(born December 1505?, Southampton, Hampshire, Eng.—died December 1556, Westminster) English playwright, translator, and schoolmaster. The headmaster of Eton College from 1534 and of Westminster from 1555, Udall was well known as a translator. He is credited with writing many plays, of which only one is extant, Ralph Roister Doister (performed circa 1553), the first known English comedy. About a braggart soldier-hero who is finally shown to be an arrant coward, it marks the emergence of comedy from the medieval morality plays, interludes, and farces.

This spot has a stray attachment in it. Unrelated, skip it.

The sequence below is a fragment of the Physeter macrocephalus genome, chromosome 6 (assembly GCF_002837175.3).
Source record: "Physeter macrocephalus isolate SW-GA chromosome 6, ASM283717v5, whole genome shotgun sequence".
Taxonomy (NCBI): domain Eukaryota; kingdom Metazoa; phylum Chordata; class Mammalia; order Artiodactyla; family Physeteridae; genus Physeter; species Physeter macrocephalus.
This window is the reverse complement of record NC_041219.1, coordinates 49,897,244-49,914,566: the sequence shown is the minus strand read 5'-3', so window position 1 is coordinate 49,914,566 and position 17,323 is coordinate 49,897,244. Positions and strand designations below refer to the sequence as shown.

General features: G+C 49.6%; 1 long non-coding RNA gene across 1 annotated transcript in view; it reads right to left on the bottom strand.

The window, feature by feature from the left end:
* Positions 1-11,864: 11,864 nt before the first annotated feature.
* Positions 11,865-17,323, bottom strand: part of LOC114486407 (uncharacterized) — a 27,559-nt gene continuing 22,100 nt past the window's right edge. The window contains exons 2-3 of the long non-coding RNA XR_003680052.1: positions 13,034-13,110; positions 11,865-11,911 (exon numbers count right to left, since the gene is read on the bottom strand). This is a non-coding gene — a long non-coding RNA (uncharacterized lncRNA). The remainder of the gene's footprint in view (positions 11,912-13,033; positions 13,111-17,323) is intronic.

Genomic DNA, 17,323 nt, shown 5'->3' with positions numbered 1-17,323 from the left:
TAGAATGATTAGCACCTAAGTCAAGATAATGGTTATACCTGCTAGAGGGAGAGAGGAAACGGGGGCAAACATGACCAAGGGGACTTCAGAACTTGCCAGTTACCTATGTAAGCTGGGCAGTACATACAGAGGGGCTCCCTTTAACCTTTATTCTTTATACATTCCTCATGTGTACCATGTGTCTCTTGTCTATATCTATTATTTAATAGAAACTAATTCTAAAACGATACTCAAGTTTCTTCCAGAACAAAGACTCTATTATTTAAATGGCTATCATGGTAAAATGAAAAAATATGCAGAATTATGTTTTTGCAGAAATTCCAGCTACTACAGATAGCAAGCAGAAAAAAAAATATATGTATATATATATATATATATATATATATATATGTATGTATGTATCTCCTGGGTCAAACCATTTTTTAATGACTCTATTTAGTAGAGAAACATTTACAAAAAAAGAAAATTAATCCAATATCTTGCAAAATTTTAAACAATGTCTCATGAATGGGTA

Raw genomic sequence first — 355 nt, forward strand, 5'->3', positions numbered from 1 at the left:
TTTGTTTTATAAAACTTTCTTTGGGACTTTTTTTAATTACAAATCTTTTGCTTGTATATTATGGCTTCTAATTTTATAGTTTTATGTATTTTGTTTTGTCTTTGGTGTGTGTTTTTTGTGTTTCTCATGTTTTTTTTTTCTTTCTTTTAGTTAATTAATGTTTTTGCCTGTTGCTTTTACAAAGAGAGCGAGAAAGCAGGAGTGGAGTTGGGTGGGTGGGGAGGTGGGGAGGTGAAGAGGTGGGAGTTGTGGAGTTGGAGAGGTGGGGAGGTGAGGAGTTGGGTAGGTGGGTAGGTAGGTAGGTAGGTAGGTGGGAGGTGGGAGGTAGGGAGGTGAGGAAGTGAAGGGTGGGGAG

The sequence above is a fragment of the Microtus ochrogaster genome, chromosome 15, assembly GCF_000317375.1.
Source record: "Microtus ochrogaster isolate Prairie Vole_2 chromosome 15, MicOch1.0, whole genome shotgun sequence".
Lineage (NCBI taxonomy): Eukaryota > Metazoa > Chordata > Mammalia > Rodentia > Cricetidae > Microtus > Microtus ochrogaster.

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A Protestant, he flourished under Edward VI and survived into the reign of the Catholic Mary I. In 1547, he became Vicar of Braintree, in 1551 of Calborne, Isle of Wight and in 1554 headmaster of Westminster School.
Likewise, he is the author of a Latin textbook utilizing material from his comedy as well as Terence. Both works are thought to "display an erotics of the letter that simultaneously registers and occludes the 'open secret' of pederastic desire.